A quick point here, I am running a fairly quick machine and I decided to view the aircrafts progress from the exterior. As the Driffield scenery came into view I noted a specific slow down in frame rates while still some thirty to forty miles away from the airfield. If this is unique to my machine so be it, but on a slightly slower machine it seems likely that this slowing down could be quite pronounced.

At long last, ESTABLISHED. Gentle reductions of throttle gave me a decent and accurate rate of descent. Gradual increases gave me additional height when I demanded it. Over the threshold, cut the throttle, full flaps – I sank to the ground and made contact. Gradual braking resulted in a controlled full stop. Once off the active the flaps come up and I have a gentle taxi back - lovely.

One of the many external views you can opt for shows off the detail when taxing. I noticed that from time to time the main wheels appeared to be just off the ground. This may be due to the FSX/ACOF and not the aircraft software being reviewed, however, I have to say it was the scenery provided in the package for FSX, RAF Driffield.


I simply adore any aircraft from this period, especially RAF Bombers. I was extremely eager to have a ‘play’ with this beauty, the Wellington.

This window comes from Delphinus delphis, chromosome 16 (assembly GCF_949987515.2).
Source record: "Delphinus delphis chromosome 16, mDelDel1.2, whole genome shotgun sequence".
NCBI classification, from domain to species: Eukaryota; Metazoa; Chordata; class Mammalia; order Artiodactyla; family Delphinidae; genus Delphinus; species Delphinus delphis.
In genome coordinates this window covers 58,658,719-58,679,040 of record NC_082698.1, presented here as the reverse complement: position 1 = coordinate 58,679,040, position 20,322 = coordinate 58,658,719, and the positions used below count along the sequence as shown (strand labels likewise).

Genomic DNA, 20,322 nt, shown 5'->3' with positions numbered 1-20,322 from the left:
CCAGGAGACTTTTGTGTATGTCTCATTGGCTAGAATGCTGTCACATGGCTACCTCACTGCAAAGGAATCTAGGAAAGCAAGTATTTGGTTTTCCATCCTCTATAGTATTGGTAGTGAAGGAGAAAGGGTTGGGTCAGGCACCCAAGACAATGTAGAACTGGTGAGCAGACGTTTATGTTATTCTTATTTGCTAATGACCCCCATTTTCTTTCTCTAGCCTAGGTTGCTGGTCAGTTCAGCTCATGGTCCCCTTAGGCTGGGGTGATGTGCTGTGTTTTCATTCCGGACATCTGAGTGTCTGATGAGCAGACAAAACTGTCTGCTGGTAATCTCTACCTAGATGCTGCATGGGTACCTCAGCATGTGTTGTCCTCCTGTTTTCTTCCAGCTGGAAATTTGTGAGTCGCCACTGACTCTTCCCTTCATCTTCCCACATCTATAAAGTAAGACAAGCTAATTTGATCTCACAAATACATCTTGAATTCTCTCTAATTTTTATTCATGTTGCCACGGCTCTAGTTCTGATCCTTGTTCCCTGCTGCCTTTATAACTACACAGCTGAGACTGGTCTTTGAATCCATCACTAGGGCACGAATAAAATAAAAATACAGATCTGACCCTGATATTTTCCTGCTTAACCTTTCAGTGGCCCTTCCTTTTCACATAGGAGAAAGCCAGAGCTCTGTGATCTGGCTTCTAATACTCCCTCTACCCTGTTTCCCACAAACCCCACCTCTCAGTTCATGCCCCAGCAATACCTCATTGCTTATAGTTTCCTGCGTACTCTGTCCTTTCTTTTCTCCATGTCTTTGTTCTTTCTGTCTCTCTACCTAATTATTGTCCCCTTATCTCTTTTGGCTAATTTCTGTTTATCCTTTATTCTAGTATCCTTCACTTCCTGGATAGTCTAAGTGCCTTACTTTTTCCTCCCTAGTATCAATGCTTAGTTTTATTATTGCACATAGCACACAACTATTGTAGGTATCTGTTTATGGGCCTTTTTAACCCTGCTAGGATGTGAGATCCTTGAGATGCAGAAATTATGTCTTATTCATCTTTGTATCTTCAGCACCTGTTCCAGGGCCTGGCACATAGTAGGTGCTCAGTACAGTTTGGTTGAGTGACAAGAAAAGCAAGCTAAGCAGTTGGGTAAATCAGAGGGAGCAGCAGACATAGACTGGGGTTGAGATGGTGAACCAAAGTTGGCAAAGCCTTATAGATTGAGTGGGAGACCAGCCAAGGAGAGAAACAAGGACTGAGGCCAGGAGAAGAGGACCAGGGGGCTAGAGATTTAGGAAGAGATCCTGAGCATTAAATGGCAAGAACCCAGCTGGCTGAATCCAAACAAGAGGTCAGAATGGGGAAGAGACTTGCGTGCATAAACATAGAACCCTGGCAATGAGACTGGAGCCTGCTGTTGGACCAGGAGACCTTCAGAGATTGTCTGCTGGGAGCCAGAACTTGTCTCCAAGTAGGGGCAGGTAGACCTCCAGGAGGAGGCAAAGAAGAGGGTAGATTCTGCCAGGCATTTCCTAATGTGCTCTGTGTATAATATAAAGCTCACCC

The scenery included is actually very nice, and does, without doubt, add some 1940’s atmosphere.

As to the issues identified, the green prop haze in FS2004 is not a constant feature, but a periodic annoyance. The fix mentioned above may well resolve the issue. There were no additional missions for FSX when I looked despite being informed there are some available, though these may materialize soon enough.

The scenery slowdown while some way out on the approach was not something I expected on a commercially available product, especially as many freeware offerings are excellent and flawless. This could unique to my machine, but I doubt it.

Personally, I feel the cost is spot-on; if you have FSX and 2004 you will be able to install on both resulting in excellent value.

If you like aircraft from this period, especially the RAF types, this simply has to a part of your collection. OK, in my opinion it is not 100%, because of some minor detail areas, but, I’ll bet you would be hard pressed to find an offering with so much detail and accuracy any where else.

I have a feeling many more sorties await me!

Cost: $ 29.95 20.37

Onwards and Upwards,
Nigel. C. Martin.

Tested for approx 10 hours. (8- FSX 2- 2004)

System used:

AMD Phenom 9950 Quad Core
2.60 GHz
2GB Ram
Windows XP Professional
Microsoft Flight Simulator FSX & FS2009
G-Force 9500GT